b.gottier on 3/18/16 @ 4:37pm

The My Style 100 is a Janome model that is currently in production, but for the money I think you'd be better off with the Janome 7330. I think you should go into your local dealer with some denim, and have them let you sew on that machine. It's really the best machine in that price range.

Pat Horton on 4/13/16 @ 7:33pm

I have sewn for years and am interested in purchasing the Janome 7330 or the Janome DC5100. I am open to an electronic machine but would like to know the advantages of electronic over mechanical if there are any. I would like to sew clothes as well as cushions (with cording) and hem/repair clothing including jeans (so several layers of denim). I would also like to experiment with some more creative projects! If there is a better model other than the two listed, I could spend a little more. Thanks in advance!

b.gottier on 4/14/16 @ 8:34am

Hi Pat. I don't think there are any disadvantages to an electronic machine, and actually feel that mechanical machines have a disadvantage of having more moving parts (which can go out of adjustment or need lubrication). The DC5100 is clearly better than the 7330, because of how many stitches it has, including block lettering. If you don't need a lot of stitches, the 7330 is a better choice because of the price.

Queenie on 4/18/16 @ 12:08pm

Hi, I am an avid quilter and also like to make tote bags and window treatments. I sew almost daily and have beat the heck out of my costco purchased Brother sewing machine. I am in the market for a Janome quilting machine and went to my local shop to look at a 7700 only to find out that this is an "older" machine. I was then shown the 8200 and 8900, both nice machines and the price does not scare me away. However the salesperson was really pushing the S7 and S5 and said they were the most popular machines for quilters. Other than the throat space (11" vs 8") is there any real difference between the S7/S5 and the 8200/8900. Which machine to you recommend for home quilter. I would use the machine for both piecing and quilting. Thanks!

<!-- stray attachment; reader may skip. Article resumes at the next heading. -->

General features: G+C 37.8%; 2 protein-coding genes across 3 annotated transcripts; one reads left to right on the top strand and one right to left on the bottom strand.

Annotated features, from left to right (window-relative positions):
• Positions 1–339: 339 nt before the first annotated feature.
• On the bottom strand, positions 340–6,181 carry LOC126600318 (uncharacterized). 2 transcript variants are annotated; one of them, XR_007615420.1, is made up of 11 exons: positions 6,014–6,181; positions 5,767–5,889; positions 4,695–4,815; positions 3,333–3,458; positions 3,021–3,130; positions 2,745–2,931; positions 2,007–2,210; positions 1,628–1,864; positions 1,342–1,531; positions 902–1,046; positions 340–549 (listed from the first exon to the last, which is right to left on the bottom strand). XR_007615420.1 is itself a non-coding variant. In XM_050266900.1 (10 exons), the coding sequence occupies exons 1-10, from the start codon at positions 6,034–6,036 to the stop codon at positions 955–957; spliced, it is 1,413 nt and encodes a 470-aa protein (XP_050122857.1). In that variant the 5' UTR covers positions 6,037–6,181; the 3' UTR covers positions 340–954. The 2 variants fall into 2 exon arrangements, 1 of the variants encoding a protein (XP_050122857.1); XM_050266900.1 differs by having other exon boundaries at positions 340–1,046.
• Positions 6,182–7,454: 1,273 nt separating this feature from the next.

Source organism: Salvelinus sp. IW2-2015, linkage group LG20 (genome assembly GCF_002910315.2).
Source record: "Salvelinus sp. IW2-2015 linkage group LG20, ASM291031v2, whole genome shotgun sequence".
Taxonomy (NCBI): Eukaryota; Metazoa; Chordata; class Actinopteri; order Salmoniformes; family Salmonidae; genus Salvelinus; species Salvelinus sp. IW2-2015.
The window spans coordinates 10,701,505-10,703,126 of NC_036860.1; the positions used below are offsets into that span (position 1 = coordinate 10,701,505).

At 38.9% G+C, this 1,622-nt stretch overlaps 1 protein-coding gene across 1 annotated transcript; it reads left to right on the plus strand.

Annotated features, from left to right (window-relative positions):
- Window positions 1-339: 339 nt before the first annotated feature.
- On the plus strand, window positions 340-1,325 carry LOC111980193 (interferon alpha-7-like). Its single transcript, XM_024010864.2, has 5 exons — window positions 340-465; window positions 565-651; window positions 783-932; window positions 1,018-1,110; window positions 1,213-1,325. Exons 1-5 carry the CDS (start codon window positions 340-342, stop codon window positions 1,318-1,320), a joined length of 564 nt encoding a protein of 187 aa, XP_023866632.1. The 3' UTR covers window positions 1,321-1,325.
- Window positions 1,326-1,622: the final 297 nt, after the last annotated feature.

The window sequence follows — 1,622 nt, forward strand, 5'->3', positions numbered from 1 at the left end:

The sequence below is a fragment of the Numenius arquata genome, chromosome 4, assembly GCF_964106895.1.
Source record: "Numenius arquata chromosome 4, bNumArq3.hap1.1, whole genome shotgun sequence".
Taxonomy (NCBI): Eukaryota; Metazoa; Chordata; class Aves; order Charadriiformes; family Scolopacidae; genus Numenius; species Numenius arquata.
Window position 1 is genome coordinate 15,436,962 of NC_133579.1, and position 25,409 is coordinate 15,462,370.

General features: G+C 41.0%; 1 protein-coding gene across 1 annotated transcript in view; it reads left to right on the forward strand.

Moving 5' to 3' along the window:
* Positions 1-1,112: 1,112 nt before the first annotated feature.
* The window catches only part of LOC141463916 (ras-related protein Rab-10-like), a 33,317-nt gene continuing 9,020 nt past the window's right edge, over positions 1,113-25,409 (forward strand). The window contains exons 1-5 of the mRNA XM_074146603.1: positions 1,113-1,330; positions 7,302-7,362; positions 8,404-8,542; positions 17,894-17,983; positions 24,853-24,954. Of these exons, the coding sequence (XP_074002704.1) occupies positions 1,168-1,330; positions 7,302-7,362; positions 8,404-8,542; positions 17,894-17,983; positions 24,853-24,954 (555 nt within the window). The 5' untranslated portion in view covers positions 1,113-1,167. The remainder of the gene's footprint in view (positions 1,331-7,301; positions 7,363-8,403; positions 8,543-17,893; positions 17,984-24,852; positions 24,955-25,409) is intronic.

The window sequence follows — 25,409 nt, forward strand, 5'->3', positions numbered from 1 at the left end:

b.gottier on 4/19/16 @ 12:58pm

The 8900 is Janome's top-of-the-line sewing machine that doesn't have embroidery functions. It's hard to argue that it can be beat by any other model. The S5 and S7 aren't as big as the 8900, which is a big deal for quilters. Most dealers are selling the 8900 for a great price too, so I would shop around and get the 8900.

Susan on 5/16/16 @ 12:16pm

Hi,
I am considering purchasing a Janome Memory Craft 10001. I know the outside covering is plastic, but are the interior parts basically metal? I want to buy a computerized embroidery machine that is solid and well built. This machine was new in 2009, supposively hardly used, and the non- negotiable price is $1,000.00. It would be purchased from a dealer and it comes with a lifetime of support on "how to use the machine." Do you know whether or not parts and accessories are still available for this machine? I am seeking your advice on the purchase and your opinion on the machine itself. Thank you for your time.

b.gottier on 5/17/16 @ 12:35am

Hi Susan. Back in the day the 10001 was the top-of-the-line Janome, but these days there are some important things to consider about your purchase. First, the 10001 does not take USB sticks, and instead takes CF type camera cards. Second, $1,000.00 seems a little steep, and I would research what the 10001 is selling for online in places like Ebay. Third, most of the modern Janome embroidery machines have a greatly improved embroidery unit, and the 10001 existed before this type of embroidery unit.

While the machine may have been sold new in 2009, I don't think the 10001 was in production at that point, and if I'm right the machine may actually be older than 7 years (even though it may have been sitting in a box somewhere). Parts and accessories should still be available for the 10001. I think my biggest concern would be the warranty the dealer may give you. It's one thing to have a lifetime of support, but if the machine breaks or is broken now, then what? I would absolutely want to find out what the dealer is offering for a warranty. If they are just selling the machine as-is, and considering the price they are asking, I'd personally pass it up and look for something else.

lisa on 7/5/16 @ 8:01pm

My brother just died and I am looking for a better machine for primarily quilting that can handle thicker layers ( eg 2 -3 layers of denim) for the price point of $350 or less.

looking at
janome 7318
Juki H2L 355
Viking Emerald 118
or?
must have
automatic threader

interested in:
metal body /gears,
preferably gear driven instead of belt driven,
automatic thread cutter,
larger throat size ( at least 6.5, or even 8"),
needle in/out,

would be nice to have cover

I am not adverse to purchasing on Amazon or Ebay

b.gottier on 7/6/16 @ 10:18am